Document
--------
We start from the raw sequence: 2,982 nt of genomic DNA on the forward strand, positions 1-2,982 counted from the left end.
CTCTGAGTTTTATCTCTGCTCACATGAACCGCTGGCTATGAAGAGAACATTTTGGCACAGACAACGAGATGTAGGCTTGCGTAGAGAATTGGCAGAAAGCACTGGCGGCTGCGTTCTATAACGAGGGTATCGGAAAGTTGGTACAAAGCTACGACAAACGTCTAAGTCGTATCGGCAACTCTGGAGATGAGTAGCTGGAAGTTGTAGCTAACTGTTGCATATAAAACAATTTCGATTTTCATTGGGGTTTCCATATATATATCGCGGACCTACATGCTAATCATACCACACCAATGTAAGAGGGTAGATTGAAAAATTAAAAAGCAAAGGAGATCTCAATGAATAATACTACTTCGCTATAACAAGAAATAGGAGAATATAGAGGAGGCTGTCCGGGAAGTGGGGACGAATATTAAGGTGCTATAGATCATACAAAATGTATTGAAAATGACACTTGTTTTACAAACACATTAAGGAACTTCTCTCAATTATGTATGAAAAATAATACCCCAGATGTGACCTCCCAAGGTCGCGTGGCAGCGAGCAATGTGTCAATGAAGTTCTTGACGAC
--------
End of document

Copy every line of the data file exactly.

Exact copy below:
We start from the raw sequence: 2,982 nt of genomic DNA on the forward strand, positions 1-2,982 counted from the left end.
CTCTGAGTTTTATCTCTGCTCACATGAACCGCTGGCTATGAAGAGAACATTTTGGCACAGACAACGAGATGTAGGCTTGCGTAGAGAATTGGCAGAAAGCACTGGCGGCTGCGTTCTATAACGAGGGTATCGGAAAGTTGGTACAAAGCTACGACAAACGTCTAAGTCGTATCGGCAACTCTGGAGATGAGTAGCTGGAAGTTGTAGCTAACTGTTGCATATAAAACAATTTCGATTTTCATTGGGGTTTCCATATATATATCGCGGACCTACATGCTAATCATACCACACCAATGTAAGAGGGTAGATTGAAAAATTAAAAAGCAAAGGAGATCTCAATGAATAATACTACTTCGCTATAACAAGAAATAGGAGAATATAGAGGAGGCTGTCCGGGAAGTGGGGACGAATATTAAGGTGCTATAGATCATACAAAATGTATTGAAAATGACACTTGTTTTACAAACACATTAAGGAACTTCTCTCAATTATGTATGAAAAATAATACCCCAGATGTGACCTCCCAAGGTCGCGTGGCAGCGAGCAATGTGTCAATGAAGTTCTTGACGAC